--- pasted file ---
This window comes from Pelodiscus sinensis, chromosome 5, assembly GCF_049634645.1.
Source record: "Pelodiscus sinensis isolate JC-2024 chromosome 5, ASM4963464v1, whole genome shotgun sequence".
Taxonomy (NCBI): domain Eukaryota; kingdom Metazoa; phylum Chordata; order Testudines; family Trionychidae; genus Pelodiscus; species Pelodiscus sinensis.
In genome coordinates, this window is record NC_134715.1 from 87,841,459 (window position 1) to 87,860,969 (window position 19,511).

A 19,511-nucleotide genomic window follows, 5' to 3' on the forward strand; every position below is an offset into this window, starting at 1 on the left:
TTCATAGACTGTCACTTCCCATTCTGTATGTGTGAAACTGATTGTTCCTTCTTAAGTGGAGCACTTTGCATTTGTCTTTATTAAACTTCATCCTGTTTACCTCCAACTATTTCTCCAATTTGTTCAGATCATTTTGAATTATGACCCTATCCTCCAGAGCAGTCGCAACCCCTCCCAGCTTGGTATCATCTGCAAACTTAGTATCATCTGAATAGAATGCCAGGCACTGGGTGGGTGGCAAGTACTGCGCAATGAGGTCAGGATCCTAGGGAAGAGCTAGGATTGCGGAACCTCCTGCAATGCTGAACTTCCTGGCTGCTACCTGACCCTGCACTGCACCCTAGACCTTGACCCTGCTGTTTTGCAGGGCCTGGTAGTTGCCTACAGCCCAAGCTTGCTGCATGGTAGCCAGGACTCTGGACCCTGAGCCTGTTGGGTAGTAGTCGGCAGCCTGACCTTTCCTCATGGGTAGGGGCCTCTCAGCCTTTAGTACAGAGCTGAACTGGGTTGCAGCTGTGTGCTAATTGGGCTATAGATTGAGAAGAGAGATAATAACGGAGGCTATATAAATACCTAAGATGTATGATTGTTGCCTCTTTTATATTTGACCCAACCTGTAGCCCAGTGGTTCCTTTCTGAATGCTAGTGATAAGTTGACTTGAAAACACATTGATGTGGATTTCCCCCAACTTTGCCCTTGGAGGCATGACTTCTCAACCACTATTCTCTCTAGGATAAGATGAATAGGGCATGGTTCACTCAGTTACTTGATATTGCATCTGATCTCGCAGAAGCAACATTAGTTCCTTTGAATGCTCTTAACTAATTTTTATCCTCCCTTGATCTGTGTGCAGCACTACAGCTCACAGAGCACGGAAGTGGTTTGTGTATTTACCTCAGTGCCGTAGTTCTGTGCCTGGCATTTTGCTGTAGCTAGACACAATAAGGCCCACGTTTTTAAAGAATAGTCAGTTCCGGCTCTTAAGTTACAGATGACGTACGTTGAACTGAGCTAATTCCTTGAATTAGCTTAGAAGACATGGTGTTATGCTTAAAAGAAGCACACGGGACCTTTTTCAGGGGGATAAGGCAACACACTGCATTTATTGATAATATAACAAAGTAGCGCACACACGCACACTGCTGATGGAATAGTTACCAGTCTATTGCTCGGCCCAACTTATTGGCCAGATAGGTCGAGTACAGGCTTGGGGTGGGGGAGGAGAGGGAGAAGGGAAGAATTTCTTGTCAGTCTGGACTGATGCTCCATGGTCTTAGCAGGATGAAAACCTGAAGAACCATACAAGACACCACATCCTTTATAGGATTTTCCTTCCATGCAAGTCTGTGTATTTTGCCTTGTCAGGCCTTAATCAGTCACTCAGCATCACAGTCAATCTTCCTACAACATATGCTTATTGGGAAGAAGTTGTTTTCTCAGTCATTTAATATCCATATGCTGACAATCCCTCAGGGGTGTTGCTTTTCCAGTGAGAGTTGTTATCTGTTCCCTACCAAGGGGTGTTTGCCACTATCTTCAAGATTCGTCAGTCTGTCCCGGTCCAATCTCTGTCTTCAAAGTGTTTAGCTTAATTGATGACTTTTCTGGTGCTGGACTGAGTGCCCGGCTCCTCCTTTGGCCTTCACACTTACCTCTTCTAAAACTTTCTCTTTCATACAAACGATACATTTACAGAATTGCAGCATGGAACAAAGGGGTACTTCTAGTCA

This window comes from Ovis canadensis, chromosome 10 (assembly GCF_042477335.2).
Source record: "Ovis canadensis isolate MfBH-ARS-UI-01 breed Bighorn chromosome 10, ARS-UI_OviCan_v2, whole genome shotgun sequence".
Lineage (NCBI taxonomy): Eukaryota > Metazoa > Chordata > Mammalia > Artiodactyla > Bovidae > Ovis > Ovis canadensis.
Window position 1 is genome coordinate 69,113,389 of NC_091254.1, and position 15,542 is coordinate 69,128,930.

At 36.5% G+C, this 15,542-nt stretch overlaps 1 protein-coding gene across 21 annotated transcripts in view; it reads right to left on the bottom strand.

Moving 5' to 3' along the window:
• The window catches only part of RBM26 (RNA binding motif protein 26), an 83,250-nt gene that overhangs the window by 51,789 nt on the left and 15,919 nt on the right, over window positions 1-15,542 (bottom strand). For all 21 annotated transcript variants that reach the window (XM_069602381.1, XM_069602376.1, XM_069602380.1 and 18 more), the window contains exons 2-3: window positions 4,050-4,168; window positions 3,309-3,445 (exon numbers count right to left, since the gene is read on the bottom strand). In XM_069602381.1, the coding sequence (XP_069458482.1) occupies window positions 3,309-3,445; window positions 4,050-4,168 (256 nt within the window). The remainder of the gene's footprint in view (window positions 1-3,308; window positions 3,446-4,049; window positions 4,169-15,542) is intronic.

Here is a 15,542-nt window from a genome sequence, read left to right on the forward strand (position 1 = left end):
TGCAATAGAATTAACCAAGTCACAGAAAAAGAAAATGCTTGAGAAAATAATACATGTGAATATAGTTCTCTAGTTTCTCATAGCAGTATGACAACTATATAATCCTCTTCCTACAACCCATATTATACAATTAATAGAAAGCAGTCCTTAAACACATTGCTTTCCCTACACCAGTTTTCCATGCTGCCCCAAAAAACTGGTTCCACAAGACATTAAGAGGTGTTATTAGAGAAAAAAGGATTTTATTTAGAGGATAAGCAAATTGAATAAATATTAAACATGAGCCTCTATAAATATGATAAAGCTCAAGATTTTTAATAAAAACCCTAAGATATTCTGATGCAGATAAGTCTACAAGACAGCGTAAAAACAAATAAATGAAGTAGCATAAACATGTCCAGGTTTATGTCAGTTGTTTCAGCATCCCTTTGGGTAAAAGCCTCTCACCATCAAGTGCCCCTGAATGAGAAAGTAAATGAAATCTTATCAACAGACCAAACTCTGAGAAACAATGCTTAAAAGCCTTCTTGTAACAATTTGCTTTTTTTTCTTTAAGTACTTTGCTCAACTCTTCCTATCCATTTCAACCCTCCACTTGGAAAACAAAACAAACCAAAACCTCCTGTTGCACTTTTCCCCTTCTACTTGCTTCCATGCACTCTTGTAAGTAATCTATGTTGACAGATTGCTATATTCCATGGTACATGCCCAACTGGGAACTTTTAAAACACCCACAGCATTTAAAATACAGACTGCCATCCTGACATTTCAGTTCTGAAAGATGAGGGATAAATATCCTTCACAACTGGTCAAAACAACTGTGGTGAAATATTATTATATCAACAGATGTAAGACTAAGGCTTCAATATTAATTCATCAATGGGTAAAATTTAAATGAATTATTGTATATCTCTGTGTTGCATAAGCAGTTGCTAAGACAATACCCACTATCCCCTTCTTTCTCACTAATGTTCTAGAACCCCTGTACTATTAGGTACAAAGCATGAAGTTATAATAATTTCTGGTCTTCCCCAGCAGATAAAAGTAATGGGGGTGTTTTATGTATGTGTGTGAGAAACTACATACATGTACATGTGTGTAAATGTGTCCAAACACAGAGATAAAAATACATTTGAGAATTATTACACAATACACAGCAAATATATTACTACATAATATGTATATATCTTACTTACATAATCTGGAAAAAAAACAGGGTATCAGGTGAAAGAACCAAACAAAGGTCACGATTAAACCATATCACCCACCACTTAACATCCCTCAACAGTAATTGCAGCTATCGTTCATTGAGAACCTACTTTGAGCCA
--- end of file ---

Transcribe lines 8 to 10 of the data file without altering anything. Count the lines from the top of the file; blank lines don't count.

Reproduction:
Source record: "Ovis canadensis isolate MfBH-ARS-UI-01 breed Bighorn chromosome 10, ARS-UI_OviCan_v2, whole genome shotgun sequence".
Lineage (NCBI taxonomy): Eukaryota > Metazoa > Chordata > Mammalia > Artiodactyla > Bovidae > Ovis > Ovis canadensis.
Window position 1 is genome coordinate 69,113,389 of NC_091254.1, and position 15,542 is coordinate 69,128,930.